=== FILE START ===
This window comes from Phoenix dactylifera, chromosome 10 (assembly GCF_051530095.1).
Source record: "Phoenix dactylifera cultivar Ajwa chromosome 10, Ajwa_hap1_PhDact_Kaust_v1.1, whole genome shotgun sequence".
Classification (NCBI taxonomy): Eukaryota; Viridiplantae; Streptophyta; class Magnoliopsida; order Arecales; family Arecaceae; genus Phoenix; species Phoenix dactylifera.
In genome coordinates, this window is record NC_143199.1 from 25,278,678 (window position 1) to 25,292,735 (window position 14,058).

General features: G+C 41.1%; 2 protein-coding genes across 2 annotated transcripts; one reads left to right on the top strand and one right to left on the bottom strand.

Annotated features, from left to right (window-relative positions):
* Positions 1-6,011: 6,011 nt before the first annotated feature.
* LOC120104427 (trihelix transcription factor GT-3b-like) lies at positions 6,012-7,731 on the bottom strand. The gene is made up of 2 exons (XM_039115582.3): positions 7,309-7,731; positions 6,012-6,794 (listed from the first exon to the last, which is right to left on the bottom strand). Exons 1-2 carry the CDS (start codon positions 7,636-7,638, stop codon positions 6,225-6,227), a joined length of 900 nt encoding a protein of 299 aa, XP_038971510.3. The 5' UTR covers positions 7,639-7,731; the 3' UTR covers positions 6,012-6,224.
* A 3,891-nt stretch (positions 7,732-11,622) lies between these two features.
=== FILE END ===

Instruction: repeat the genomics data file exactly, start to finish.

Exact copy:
This window comes from Phoenix dactylifera, chromosome 10 (assembly GCF_051530095.1).
Source record: "Phoenix dactylifera cultivar Ajwa chromosome 10, Ajwa_hap1_PhDact_Kaust_v1.1, whole genome shotgun sequence".
Classification (NCBI taxonomy): Eukaryota; Viridiplantae; Streptophyta; class Magnoliopsida; order Arecales; family Arecaceae; genus Phoenix; species Phoenix dactylifera.
In genome coordinates, this window is record NC_143199.1 from 25,278,678 (window position 1) to 25,292,735 (window position 14,058).

General features: G+C 41.1%; 2 protein-coding genes across 2 annotated transcripts; one reads left to right on the top strand and one right to left on the bottom strand.

Annotated features, from left to right (window-relative positions):
* Positions 1-6,011: 6,011 nt before the first annotated feature.
* LOC120104427 (trihelix transcription factor GT-3b-like) lies at positions 6,012-7,731 on the bottom strand. The gene is made up of 2 exons (XM_039115582.3): positions 7,309-7,731; positions 6,012-6,794 (listed from the first exon to the last, which is right to left on the bottom strand). Exons 1-2 carry the CDS (start codon positions 7,636-7,638, stop codon positions 6,225-6,227), a joined length of 900 nt encoding a protein of 299 aa, XP_038971510.3. The 5' UTR covers positions 7,639-7,731; the 3' UTR covers positions 6,012-6,224.
* A 3,891-nt stretch (positions 7,732-11,622) lies between these two features.